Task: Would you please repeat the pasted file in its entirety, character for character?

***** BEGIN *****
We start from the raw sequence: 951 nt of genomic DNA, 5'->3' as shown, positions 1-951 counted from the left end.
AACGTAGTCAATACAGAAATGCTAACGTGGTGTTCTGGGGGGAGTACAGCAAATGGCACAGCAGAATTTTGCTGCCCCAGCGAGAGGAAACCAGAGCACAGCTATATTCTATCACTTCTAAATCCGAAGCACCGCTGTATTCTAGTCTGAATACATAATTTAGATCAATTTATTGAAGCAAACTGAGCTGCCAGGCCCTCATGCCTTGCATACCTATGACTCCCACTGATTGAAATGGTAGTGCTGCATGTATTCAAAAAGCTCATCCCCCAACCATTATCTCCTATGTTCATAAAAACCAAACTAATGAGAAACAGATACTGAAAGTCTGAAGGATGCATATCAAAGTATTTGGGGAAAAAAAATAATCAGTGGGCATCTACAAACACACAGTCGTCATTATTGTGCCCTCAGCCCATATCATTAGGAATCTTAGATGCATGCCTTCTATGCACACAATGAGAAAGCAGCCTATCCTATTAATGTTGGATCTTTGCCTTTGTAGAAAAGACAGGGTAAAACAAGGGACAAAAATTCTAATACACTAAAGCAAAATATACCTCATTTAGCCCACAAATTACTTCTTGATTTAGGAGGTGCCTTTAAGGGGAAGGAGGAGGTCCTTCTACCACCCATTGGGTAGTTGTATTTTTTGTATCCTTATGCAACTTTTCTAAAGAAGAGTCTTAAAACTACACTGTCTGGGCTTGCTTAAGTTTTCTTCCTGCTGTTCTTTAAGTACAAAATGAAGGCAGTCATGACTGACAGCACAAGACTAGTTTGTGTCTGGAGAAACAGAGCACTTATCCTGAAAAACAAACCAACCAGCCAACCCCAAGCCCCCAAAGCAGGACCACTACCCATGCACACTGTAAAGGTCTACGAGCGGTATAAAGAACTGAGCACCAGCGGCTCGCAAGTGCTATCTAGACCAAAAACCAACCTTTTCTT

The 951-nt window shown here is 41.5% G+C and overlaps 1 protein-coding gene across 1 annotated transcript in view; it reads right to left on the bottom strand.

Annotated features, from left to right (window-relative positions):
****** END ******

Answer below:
We start from the raw sequence: 951 nt of genomic DNA, 5'->3' as shown, positions 1-951 counted from the left end.
AACGTAGTCAATACAGAAATGCTAACGTGGTGTTCTGGGGGGAGTACAGCAAATGGCACAGCAGAATTTTGCTGCCCCAGCGAGAGGAAACCAGAGCACAGCTATATTCTATCACTTCTAAATCCGAAGCACCGCTGTATTCTAGTCTGAATACATAATTTAGATCAATTTATTGAAGCAAACTGAGCTGCCAGGCCCTCATGCCTTGCATACCTATGACTCCCACTGATTGAAATGGTAGTGCTGCATGTATTCAAAAAGCTCATCCCCCAACCATTATCTCCTATGTTCATAAAAACCAAACTAATGAGAAACAGATACTGAAAGTCTGAAGGATGCATATCAAAGTATTTGGGGAAAAAAAATAATCAGTGGGCATCTACAAACACACAGTCGTCATTATTGTGCCCTCAGCCCATATCATTAGGAATCTTAGATGCATGCCTTCTATGCACACAATGAGAAAGCAGCCTATCCTATTAATGTTGGATCTTTGCCTTTGTAGAAAAGACAGGGTAAAACAAGGGACAAAAATTCTAATACACTAAAGCAAAATATACCTCATTTAGCCCACAAATTACTTCTTGATTTAGGAGGTGCCTTTAAGGGGAAGGAGGAGGTCCTTCTACCACCCATTGGGTAGTTGTATTTTTTGTATCCTTATGCAACTTTTCTAAAGAAGAGTCTTAAAACTACACTGTCTGGGCTTGCTTAAGTTTTCTTCCTGCTGTTCTTTAAGTACAAAATGAAGGCAGTCATGACTGACAGCACAAGACTAGTTTGTGTCTGGAGAAACAGAGCACTTATCCTGAAAAACAAACCAACCAGCCAACCCCAAGCCCCCAAAGCAGGACCACTACCCATGCACACTGTAAAGGTCTACGAGCGGTATAAAGAACTGAGCACCAGCGGCTCGCAAGTGCTATCTAGACCAAAAACCAACCTTTTCTT

The 951-nt window shown here is 41.5% G+C and overlaps 1 protein-coding gene across 1 annotated transcript in view; it reads right to left on the bottom strand.

Annotated features, from left to right (window-relative positions):